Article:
return result;
    } else return input;

    Have a nice day.

    • Nick Olsen Says:

      Thanks for the contribution. The original attribute and the one that I use in production actually gets the display name of the other property and uses it in the formatted error message as well but I went about it a little bit differently. I will post that version as well to compare.

      • longpshorn Says:

        Hi Nick! Thanks for the post. Excellent stuff and has helped me in my project tremendously. I am trying to get the display name to automatically display as discussed on this thread but having trouble with Mike’s method. Was wondering if you had a chance to post your method yet.

        Thanks again!
        – Patrick

  2. Mike Says:

    Hi Nick,

    Sorry for the unrelated Reply, but I had a question on something you had posted on regarding Editing a Variable Length List, ASP.NET MVC 3 Style with Table. You mentioned that you had converted Steve’s MV2 solution MVC3 Razor. I don’t suppose you have that posted anywhere?



  3. Steve Says:

    Thanks for putting in the work to share this post, I just added to my project and it works well. I ran into two issues that I’d like to share the solution for. The first is although this was working for a little while in my project it stopped because of this line in the javascript:

    element = $(options.form).find(‘:input[name=”‘ + fullOtherName + ‘”]’)[0];

    It was selecting the first input element on the form and not looking at the name attribute, the fix is to add double quotes before and after the fullOtherName variable reference which is I added to the line above. I’m a little confused though why it was working before it may be due to the fact that we upgraded to jquery version 1.7.1.

    The second issue is related to using the ASP.NET MVC display name annotation of the other property. I attempted to use Mikes suggestion but also couldn’t get it to work as i couldn’t figure out how to hook into the other property at the constructor level. I did use Mikes original method but slightly altered:

    private void GetOtherPropertyDisplayName(PropertyInfo property)
    var displayAttribute = ((DisplayAttribute)property
    .GetCustomAttributes(typeof(DisplayAttribute), false)

    if (displayAttribute != null && !string.IsNullOrEmpty(displayAttribute.Name))
    OtherPropertyDisplayName = displayAttribute.Name;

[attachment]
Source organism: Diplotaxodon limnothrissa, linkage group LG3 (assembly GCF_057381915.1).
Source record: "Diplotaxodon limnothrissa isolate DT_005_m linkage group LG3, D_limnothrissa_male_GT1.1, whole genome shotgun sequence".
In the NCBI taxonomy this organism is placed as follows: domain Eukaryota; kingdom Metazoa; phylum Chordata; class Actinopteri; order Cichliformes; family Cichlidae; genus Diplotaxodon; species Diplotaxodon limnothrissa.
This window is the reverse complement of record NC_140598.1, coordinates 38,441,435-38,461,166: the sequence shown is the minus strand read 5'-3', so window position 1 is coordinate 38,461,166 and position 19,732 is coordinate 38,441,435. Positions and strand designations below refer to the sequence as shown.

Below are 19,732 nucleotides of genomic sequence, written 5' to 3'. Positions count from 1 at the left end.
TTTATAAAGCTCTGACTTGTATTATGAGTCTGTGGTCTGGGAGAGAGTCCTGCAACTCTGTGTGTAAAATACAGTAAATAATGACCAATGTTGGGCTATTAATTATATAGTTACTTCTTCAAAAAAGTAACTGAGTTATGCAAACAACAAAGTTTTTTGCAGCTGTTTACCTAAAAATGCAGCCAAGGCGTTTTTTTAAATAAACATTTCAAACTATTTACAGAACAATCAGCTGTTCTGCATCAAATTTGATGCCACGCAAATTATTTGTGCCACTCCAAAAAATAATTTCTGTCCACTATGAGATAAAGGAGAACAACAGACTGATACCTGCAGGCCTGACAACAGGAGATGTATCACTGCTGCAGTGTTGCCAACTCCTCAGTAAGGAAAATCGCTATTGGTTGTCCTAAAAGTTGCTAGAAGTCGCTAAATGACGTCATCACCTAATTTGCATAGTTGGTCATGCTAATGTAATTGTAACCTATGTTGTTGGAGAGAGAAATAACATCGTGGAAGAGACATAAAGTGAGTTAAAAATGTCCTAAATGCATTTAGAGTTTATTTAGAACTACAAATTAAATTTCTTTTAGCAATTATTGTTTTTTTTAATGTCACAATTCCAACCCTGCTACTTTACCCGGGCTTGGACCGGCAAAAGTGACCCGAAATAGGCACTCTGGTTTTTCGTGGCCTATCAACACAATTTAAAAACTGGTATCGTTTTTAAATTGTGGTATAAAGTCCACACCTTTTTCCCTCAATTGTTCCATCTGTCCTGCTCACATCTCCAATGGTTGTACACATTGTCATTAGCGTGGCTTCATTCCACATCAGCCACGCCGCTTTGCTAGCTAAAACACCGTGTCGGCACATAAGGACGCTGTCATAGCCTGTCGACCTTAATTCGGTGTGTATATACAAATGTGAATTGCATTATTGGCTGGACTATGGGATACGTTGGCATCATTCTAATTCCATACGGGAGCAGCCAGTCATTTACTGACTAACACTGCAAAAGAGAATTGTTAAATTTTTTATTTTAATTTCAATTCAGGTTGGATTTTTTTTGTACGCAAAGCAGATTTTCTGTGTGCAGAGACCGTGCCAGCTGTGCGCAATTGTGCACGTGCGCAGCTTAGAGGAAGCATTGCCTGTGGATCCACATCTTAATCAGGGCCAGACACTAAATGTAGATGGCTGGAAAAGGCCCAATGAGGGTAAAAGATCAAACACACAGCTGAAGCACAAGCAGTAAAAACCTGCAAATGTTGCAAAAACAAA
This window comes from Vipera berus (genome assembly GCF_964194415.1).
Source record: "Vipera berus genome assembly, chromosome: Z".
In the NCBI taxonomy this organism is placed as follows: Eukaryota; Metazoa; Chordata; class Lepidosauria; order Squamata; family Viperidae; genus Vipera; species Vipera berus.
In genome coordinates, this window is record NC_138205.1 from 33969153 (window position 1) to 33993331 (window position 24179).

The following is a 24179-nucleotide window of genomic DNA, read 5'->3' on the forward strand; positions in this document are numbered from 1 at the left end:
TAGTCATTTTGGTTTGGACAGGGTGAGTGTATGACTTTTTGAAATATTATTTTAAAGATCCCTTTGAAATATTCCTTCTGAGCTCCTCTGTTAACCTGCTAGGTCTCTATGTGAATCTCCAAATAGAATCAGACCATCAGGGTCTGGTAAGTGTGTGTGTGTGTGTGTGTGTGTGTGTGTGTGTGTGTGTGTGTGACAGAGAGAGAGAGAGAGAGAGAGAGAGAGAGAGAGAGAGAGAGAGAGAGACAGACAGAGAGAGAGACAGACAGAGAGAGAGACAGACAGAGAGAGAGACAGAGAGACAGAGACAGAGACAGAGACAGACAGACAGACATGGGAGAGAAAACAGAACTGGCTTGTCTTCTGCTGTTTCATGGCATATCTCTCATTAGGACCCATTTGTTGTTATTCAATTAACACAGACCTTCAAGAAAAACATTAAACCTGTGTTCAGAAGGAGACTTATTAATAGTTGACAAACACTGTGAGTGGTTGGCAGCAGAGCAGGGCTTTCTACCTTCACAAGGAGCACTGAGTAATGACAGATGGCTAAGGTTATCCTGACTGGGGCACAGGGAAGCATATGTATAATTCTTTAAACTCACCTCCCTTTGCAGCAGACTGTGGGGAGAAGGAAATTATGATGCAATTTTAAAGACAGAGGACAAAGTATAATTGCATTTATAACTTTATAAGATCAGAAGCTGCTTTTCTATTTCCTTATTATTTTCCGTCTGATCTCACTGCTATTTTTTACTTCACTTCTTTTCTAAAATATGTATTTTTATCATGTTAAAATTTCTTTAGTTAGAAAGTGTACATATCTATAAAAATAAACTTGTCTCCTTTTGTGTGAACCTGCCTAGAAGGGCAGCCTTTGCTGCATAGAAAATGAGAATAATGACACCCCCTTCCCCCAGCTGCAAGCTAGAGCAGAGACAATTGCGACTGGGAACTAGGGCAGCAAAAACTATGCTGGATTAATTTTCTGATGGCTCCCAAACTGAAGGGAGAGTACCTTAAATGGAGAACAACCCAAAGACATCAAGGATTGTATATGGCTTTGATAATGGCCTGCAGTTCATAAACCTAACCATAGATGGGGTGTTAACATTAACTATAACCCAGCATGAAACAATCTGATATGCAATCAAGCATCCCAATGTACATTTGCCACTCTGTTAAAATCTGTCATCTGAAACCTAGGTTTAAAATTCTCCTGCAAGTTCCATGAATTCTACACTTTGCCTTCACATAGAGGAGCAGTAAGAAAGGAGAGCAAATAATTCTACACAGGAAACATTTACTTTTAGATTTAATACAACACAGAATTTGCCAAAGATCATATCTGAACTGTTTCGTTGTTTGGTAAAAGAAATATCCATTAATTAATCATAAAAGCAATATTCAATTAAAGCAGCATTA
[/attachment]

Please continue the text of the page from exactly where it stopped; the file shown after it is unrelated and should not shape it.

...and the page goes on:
I added this property:

    public string OtherPropertyDisplayName { get; set; }

    Than I set it in GetClientValidationRules method like:

    public IEnumerable GetClientValidationRules(ModelMetadata metadata, ControllerContext context)
    if (metadata != null)
    if (!string.IsNullOrEmpty(metadata.ContainerType.FullName))
    Type model = Type.GetType(metadata.ContainerType.FullName);
    if (model != null)
    PropertyInfo propInfo = model.GetProperty(OtherProperty);
    yield return
    new ModelClientValidationNumericGreaterThanRule(FormatErrorMessage(metadata.DisplayName),

    I simply add a line right after getting the propertyinfo in IsValid method:


    This unfortunately is the best solution I could come up with I”m hoping maybe someone can shed some light on how to do this a better way like inside of the constructor, I couldn’t figure out how to gain access to the assembly name of the other property from the constructor. This down side to my implementation is that it will only work if the other property is on the same class or model of the property the annotation was added to.

    Thanks for your great help!

  4. Shema Says:

    Hi Nick,

    This is great thanks…

    I only have one question, I added this to the project and it works great the only issue I have is that if I leave one or both of the two fields (the ones I am comparing) empty it still dose the compare and shows the validation. However, I would like it to only compare if the two fields are filled in.


    • Shema Says:

      If anyone else has the same issue I fixed it…

      In order to fix it, the JavaScript needs changing to:
      jQuery.validator.addMethod(‘numericlessthan’, function (value, element, params) {
      var otherValue = $(params.element).val();
      //Add this line
      if ((value == “” || otherValue == “”)) { return true}

      return isNaN(value) && isNaN(otherValue) || (params.allowequality === ‘True’ ? parseFloat(value) <= parseFloat(otherValue) : parseFloat(value) decOtherPropertyValue)
      return new ValidationResult(FormatErrorMessage(validationContext.DisplayName));
      return null;